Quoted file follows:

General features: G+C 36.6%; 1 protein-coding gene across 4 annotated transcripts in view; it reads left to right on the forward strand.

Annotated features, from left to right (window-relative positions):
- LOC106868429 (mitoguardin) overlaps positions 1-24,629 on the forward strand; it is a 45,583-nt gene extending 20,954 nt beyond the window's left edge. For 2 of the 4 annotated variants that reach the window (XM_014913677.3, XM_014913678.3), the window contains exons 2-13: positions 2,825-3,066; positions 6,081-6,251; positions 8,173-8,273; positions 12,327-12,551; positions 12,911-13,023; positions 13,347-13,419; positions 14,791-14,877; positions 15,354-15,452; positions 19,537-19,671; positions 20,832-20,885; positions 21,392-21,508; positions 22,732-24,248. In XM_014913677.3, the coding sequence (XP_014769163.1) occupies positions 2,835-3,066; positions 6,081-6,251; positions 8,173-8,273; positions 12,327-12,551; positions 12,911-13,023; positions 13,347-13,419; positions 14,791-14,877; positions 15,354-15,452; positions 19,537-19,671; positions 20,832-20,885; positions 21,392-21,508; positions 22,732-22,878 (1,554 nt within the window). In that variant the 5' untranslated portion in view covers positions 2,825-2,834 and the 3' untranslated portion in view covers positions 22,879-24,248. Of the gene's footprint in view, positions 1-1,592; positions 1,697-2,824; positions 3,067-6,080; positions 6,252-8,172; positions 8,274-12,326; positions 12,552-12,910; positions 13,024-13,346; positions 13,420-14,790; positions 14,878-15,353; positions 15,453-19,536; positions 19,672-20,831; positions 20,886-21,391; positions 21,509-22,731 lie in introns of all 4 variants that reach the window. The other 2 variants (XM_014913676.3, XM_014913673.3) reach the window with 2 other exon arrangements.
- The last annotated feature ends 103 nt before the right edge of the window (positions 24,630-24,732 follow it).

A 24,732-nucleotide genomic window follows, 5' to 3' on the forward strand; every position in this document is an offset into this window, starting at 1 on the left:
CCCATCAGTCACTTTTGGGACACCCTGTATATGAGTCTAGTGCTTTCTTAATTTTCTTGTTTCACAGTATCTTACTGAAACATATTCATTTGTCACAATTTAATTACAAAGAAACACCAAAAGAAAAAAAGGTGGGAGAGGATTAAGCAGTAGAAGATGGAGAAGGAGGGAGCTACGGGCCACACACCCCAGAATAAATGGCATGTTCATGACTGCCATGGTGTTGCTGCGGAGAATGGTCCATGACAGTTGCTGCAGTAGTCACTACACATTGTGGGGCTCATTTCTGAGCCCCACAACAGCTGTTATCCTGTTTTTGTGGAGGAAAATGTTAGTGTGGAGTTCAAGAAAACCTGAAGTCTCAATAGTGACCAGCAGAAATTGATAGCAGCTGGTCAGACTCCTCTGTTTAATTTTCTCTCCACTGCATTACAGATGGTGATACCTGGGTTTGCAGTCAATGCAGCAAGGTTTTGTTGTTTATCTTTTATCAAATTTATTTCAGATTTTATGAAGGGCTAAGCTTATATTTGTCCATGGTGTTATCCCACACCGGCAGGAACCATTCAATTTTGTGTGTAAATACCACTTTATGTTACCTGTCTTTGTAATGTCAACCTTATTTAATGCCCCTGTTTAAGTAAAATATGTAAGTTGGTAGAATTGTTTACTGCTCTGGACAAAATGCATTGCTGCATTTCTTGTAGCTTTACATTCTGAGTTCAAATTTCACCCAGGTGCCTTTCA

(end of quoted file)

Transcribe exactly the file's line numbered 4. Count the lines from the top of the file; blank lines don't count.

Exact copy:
- The last annotated feature ends 103 nt before the right edge of the window (positions 24,630-24,732 follow it).